Hi there! This can get quite tricky (especially if streaming is involved!) so I wanted to share some tricks and tips.
REVUES/CABARETSPutting together a revue or cabaret made up of songs or pieces from many works is very tricky and often quite expensive even when streaming isn't involved, as it involves getting different kinds of rights based on how each song is presented. Licensing houses represent 'grand rights,' or the right to present a dramatic performance while performing rights organizations like ASCAP, BMI, and SESAC focus on 'small rights,' or non-dramatic performances.
To determine if it's a "dramatic" performance, look at it this way: no dialogue may be used, and no sets, costumes, or choreography from the original show, plot, or characters may be used.
Revues, cabarets, and showcases that include songs only (without any kind of dramatic performances) are generally 'small rights' circumstances. To present this kind of performance, you'll need to obtain the appropriate 'small rights' license. Generally, the venue must obtain a blanket license to use the songs from ASCAP/BMI/SESAC. For more information about blanket licenses, see the respective websites of ASCAP (www.ascap.com), BMI (www.bmi.com), or SESAC (www.sesac.com).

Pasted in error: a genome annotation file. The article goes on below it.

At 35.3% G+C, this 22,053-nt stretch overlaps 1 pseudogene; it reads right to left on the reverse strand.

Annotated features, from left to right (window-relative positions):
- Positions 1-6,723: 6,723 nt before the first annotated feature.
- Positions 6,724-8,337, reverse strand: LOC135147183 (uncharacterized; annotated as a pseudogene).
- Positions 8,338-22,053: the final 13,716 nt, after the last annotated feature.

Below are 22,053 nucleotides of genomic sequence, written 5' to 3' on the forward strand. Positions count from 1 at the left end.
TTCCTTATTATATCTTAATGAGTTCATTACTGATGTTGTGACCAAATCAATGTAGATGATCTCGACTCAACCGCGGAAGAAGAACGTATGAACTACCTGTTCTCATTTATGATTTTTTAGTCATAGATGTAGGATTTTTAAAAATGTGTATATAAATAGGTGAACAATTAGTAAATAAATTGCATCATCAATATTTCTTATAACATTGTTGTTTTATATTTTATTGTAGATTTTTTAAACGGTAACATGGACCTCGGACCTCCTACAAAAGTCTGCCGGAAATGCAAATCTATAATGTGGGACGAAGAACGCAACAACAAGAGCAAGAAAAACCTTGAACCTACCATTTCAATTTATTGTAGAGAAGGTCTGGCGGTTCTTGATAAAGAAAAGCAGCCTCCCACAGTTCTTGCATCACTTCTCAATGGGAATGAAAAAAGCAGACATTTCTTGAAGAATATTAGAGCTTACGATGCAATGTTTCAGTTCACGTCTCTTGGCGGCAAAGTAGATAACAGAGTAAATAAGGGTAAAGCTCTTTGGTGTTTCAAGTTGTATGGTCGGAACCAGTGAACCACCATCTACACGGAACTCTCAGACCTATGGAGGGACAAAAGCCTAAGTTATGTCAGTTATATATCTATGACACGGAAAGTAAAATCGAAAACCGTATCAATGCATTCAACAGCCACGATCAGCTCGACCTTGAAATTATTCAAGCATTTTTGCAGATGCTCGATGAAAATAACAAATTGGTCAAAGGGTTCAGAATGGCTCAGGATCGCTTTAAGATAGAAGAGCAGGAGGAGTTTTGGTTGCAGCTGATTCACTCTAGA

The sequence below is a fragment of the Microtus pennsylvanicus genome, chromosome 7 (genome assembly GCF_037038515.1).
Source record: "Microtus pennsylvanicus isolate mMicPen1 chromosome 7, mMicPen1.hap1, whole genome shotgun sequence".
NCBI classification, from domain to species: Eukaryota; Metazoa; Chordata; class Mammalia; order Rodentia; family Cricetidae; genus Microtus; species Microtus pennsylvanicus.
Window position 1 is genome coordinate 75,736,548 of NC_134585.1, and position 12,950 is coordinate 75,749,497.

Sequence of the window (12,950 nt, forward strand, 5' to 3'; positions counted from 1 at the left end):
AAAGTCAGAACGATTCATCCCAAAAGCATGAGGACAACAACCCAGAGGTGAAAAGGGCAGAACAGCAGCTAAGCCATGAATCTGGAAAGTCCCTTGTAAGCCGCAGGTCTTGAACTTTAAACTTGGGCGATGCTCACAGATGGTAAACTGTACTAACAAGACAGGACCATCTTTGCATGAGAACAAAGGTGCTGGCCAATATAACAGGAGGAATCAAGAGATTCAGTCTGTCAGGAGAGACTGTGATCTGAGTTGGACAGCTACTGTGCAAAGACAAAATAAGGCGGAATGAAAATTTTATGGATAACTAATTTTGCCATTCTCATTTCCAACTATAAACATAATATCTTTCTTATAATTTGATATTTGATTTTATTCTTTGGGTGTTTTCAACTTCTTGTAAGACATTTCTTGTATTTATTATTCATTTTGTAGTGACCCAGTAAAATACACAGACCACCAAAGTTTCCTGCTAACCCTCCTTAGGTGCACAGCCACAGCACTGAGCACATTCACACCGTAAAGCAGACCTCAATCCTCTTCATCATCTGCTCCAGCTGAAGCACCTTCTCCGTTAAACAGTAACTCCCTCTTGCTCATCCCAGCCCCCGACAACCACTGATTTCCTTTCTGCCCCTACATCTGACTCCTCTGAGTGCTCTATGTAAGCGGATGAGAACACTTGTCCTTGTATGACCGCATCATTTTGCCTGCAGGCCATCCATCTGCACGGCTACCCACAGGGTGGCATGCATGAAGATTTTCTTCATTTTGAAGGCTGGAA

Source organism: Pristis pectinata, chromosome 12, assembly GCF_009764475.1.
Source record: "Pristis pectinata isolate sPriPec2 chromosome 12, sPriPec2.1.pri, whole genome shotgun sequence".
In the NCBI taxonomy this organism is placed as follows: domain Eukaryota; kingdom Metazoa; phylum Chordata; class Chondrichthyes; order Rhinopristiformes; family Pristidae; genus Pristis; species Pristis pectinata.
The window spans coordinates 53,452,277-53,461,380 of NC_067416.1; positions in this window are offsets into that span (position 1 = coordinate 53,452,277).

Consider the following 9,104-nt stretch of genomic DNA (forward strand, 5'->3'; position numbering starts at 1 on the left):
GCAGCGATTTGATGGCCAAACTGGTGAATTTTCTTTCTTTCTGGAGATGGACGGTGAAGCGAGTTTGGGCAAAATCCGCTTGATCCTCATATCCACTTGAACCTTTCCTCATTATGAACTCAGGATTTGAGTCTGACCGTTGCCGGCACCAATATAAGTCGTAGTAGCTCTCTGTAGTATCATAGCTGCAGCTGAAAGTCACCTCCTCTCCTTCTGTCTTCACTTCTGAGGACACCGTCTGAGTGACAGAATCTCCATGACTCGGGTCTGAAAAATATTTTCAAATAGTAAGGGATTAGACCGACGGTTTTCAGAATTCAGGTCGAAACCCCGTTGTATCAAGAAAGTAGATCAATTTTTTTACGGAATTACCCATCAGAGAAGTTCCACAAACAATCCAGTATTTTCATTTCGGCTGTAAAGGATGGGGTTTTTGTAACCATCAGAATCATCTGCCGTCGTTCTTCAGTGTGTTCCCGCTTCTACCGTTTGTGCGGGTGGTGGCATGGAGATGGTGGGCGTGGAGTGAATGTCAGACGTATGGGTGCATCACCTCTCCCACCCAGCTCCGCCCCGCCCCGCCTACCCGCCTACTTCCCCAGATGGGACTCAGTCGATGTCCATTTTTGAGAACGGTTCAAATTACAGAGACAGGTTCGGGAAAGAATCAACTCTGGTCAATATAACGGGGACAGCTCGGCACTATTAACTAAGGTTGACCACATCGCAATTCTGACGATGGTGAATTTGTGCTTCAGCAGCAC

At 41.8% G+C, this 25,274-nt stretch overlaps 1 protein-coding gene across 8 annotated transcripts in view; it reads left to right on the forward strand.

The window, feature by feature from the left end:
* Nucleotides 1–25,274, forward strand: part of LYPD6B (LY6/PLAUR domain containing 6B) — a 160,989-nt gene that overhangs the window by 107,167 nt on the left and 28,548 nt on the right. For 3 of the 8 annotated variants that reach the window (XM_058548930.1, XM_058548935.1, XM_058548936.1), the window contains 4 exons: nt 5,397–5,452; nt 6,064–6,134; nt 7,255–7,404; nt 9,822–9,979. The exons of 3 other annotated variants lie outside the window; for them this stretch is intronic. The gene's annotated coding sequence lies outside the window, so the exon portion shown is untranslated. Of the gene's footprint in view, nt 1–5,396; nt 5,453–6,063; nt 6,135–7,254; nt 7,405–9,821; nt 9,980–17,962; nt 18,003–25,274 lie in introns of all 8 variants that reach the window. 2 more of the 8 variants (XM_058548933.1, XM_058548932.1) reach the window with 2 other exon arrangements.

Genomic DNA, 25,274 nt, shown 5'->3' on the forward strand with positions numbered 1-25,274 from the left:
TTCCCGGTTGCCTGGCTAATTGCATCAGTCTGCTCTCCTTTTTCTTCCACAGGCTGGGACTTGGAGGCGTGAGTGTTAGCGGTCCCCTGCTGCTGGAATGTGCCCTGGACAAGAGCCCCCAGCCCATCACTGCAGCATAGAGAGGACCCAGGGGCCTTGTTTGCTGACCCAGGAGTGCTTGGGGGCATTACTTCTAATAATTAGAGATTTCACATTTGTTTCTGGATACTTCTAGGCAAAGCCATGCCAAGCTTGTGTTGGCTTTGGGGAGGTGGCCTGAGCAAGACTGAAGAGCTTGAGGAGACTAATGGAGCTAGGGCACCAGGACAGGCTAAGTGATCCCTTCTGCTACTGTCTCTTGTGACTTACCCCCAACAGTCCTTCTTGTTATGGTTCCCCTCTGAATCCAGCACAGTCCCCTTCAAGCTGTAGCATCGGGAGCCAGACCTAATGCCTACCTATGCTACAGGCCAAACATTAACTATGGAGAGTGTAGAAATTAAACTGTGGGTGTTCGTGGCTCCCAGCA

For streaming requests, you'll need to use ASCAP/BMI/SESAC search tools to contact each individual music publisher (again, usually different than the licensing house) for each individual song to determine if they can approve sync (video) rights. If your school has a blanket license, this does NOT cover video.
Most licensing house materials can only be used for dramatic/grand rights performances, and are generally not available without licensing the full production. You must locate your own sheet music or other needed materials from another source.
CONCERTSThe "concerts" sections on licensing websites is really more about concerts with orchestras and live music, not necessarily a cabaret or streamed revue. Many have some specific "concert editions" for some titles that have more reduced scripts.
If you're looking to do a "concert version" of a full-length show, just note that it's really licensed the same as a full-length production. The only difference is that you aren't putting in more sophisticated production elements like multiple costumes, advanced choreography, etc. The licensing is the same for these.
WHAT HAPPENS IF I DO THIS ANYWAY WITHOUT PERMISSION?If this happens without permission, the author isn't being properly compensated for their art, and they didn't get to say how their work is used. At minimum, sites like YouTube and Facebook have copyright procedures and systems in place that your stream is likely to be shut down in the middle of your performance. It's also possible that you'll be charged more expensive performance and/or rental fees afterward, which you and your school would be liable for. It's just not a fun situation, and violates Federal copyright law.
RECOMMENDATIONSThis is all a lot, and there are easier solutions. No one needs extra stress during tech week!We recommend trying to find something that is already published- there are many revues/song cycles available and ready for licensing. When you request licensing through a publisher, we do the work for you to make sure that all content is available for streaming or whatever situation you need it for. We want to make sure you and your students have exactly what you need before you get started!
If you'd like some suggestions for some of our favorite revues or song cycles, please let me know.